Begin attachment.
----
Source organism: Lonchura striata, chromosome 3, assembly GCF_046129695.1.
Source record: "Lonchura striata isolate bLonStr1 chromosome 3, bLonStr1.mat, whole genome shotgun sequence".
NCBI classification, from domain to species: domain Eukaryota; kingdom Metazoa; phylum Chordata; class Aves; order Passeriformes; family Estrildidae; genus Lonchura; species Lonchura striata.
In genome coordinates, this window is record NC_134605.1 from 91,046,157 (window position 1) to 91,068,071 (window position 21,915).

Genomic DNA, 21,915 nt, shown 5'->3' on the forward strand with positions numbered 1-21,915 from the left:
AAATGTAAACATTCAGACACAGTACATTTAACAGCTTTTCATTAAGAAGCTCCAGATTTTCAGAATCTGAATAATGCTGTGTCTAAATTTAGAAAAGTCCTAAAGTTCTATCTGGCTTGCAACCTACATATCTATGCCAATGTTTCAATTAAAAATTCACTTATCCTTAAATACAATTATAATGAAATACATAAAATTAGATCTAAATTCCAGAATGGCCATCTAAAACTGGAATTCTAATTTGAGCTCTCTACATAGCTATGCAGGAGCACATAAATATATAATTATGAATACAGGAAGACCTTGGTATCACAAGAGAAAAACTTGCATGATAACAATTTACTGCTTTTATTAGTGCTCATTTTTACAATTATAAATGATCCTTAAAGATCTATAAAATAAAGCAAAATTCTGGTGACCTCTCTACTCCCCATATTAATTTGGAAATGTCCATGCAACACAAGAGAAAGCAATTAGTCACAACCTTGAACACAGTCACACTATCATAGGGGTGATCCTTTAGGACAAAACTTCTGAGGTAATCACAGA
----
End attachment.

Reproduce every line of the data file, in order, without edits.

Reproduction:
Source organism: Lonchura striata, chromosome 3, assembly GCF_046129695.1.
Source record: "Lonchura striata isolate bLonStr1 chromosome 3, bLonStr1.mat, whole genome shotgun sequence".
NCBI classification, from domain to species: domain Eukaryota; kingdom Metazoa; phylum Chordata; class Aves; order Passeriformes; family Estrildidae; genus Lonchura; species Lonchura striata.
In genome coordinates, this window is record NC_134605.1 from 91,046,157 (window position 1) to 91,068,071 (window position 21,915).

Genomic DNA, 21,915 nt, shown 5'->3' on the forward strand with positions numbered 1-21,915 from the left:
AAATGTAAACATTCAGACACAGTACATTTAACAGCTTTTCATTAAGAAGCTCCAGATTTTCAGAATCTGAATAATGCTGTGTCTAAATTTAGAAAAGTCCTAAAGTTCTATCTGGCTTGCAACCTACATATCTATGCCAATGTTTCAATTAAAAATTCACTTATCCTTAAATACAATTATAATGAAATACATAAAATTAGATCTAAATTCCAGAATGGCCATCTAAAACTGGAATTCTAATTTGAGCTCTCTACATAGCTATGCAGGAGCACATAAATATATAATTATGAATACAGGAAGACCTTGGTATCACAAGAGAAAAACTTGCATGATAACAATTTACTGCTTTTATTAGTGCTCATTTTTACAATTATAAATGATCCTTAAAGATCTATAAAATAAAGCAAAATTCTGGTGACCTCTCTACTCCCCATATTAATTTGGAAATGTCCATGCAACACAAGAGAAAGCAATTAGTCACAACCTTGAACACAGTCACACTATCATAGGGGTGATCCTTTAGGACAAAACTTCTGAGGTAATCACAGA